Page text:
Yes, in my stumbling, bumbling way I was making all manner of discoveries. One of them was that one cannot hide his identity under cover of the third person, nor establish his identity solely through the use of the first person singular. Another was – not to think before a blank page. Ce n’est pas moi, le roi, c’est l’autonome. Not I, but the Father within me, in other words. Henry Miller, Nexus
And unto the angel of the Laodiceans write; These things saith the Amen, the faithful and true witness, the beginning of the creation of God; I know thy works, that thou art neither cold nor hot: I would thou wert cold or hot. So then because thou art lukewarm, and neither cold nor hot, I will spew thee out of my mouth… As many as I love, I rebuke and chasten: be zealous therefore, and repent. Behold, I stand at the door, and knock: if any man hear my voice, and open the door, I will come in to him and sup with him, and he with me. To him that overcometh will I grant to sit with me in my throne, even as I also overcame, and am set down with my Father in his throne. The Book of Revelations 3:14-16, 19-21
Last night a friend asked me if I was working on anything, if I had anything going. I submitted a short story I call “H2O” for competition a week and a half ago and since then, the word has run dry.
The principal exercise in front of me for the past week has been another short story competition of sorts, a bin night story. Every Wednesday night – according to the original idea – I select a word from the dictionary and that word becomes the subject of a piece of writing due by the next bin night. One of my friends, a historian, and her housemate are also participating in this exercise, swapping stories for a future publication. The law of exchange was the subject of last week’s essay/short story/anecdote. I opened up Deleuze and Guattari, Bergson, Kierkegaard, even a few notes I had made on Bataille, looking for some juice, some power word that will churn out the bin night essay.
Everything ended up in the refuse. Writer’s block. I was thinking too much (as is my wont) about the law of exchange. The term invoked all these eckonomic associations. I always wanted to write a piece about Deleuze and Guattari’s 1730: Becoming-Intense, Becoming-Animal, Becoming-Imperceptible…
“From 1730 to 1735, all we hear about are vampires.”… It is always possible to try to explain these blocks of becoming by a correspondence between two relations, but to do so certainly impoverishes the phenomenon under study.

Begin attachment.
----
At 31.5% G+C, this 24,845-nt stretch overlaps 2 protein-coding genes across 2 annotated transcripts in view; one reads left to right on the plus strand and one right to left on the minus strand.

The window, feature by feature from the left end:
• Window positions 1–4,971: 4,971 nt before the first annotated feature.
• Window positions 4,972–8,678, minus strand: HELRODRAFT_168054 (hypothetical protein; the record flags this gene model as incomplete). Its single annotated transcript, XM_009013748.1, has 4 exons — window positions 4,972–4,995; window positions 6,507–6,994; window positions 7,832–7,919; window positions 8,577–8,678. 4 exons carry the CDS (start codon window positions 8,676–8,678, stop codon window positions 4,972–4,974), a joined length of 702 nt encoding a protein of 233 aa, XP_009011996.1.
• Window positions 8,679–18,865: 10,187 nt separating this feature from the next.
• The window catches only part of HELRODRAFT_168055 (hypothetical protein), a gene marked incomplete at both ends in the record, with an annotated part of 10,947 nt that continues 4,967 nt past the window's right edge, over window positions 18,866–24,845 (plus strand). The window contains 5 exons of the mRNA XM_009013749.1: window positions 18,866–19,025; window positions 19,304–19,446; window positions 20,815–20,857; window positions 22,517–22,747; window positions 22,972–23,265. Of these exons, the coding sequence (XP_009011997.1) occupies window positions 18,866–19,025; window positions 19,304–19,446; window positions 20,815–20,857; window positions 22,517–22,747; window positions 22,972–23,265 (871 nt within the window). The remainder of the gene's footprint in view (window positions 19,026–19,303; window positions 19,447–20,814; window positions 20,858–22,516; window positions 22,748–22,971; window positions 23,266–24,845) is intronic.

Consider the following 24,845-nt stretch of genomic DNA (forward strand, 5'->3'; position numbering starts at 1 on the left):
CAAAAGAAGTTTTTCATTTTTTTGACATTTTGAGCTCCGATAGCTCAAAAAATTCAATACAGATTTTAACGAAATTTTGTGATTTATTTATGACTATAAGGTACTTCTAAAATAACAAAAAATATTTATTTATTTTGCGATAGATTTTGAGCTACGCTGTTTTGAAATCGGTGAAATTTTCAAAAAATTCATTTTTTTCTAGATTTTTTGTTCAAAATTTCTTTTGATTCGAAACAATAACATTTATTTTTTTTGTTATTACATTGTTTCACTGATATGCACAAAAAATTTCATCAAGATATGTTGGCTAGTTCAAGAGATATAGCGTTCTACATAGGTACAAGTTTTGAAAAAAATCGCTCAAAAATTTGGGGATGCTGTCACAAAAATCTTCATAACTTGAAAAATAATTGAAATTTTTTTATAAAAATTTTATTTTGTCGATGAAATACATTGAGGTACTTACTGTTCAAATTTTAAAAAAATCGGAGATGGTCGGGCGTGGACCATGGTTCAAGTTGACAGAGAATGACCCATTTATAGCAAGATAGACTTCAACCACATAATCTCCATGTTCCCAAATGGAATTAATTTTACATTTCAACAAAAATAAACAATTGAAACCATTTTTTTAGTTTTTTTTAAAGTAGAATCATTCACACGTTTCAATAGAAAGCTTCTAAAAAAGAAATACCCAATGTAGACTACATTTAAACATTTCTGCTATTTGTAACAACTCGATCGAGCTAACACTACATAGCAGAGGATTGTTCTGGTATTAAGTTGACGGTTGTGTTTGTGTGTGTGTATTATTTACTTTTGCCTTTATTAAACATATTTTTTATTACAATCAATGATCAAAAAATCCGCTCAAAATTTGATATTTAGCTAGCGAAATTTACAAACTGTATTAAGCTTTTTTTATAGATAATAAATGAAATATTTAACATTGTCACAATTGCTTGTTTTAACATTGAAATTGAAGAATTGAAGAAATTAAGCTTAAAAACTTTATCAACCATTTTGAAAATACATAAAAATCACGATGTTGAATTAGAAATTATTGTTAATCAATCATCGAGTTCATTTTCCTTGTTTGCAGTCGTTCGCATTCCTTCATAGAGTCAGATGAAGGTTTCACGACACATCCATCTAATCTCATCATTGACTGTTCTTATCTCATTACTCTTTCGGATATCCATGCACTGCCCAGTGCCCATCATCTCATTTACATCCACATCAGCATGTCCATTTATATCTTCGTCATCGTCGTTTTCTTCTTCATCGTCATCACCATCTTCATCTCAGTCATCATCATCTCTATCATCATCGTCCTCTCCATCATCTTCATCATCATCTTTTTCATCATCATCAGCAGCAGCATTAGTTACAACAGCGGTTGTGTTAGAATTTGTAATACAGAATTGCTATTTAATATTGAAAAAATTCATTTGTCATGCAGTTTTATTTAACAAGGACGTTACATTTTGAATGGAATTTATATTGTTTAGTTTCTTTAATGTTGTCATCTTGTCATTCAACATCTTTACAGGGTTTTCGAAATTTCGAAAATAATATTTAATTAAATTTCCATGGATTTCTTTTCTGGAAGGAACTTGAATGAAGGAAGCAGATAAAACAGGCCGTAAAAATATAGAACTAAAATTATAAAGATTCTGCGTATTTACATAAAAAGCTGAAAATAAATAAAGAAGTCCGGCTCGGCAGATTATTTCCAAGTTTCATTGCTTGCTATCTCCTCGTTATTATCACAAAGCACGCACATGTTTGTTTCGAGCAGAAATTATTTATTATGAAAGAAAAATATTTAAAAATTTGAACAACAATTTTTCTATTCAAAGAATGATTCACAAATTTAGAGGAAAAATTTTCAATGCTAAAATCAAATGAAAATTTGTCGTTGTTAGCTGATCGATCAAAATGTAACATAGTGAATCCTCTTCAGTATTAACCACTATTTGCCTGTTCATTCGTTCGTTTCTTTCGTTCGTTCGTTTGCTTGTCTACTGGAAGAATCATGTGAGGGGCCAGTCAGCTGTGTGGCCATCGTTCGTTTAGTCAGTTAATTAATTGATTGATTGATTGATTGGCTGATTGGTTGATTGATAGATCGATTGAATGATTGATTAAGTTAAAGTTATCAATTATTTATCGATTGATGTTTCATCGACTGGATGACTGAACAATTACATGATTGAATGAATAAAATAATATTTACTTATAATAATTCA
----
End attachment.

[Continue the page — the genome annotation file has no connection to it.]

Memories of a sorcerer, memories of a dancing Spinozist, memories of a molecule – writing a block of exchange, a set of reciprocal relations like the wasp and the orchid between two entities that have nothing to do with each other as genus and species but, nonetheless, there is this excessive relationship, a kind of a love that exists between the two, a non-local, quantum phenomenon, a creative evolution irreducible to the laws of causality and motion. “Unlike history, becoming cannot be conceptualised in terms of past and future.”
And I’m reading the “father of history,” Herodotus’ The Histories, a strange exercise given the events are so far removed from the context of everyday life in Australia, one wonders why bother. The bushfires were ravaging country Victoria on Saturday on the hottest day ever recorded here and I was sitting in my room, reading Herodotus, his account of the Persian Wars and how free men gathered together under one law – the nomos – to unite against a tyrant. One day, another story on the courage of fire-fighters and volunteers, doctors and the scores of “ordinary people” who demonstrated fearlessness in the face of the bushfires, will also be written. To the north, floods ravage Queensland. The reason for these climactic changes is difficult to pinpoint – manmade or natural? The forces of law and order are in a state of moral panic: arrests have been made, lines of accountability are being reviewed. The Apocalypse has come to Australia, the four horsemen are abroad this week…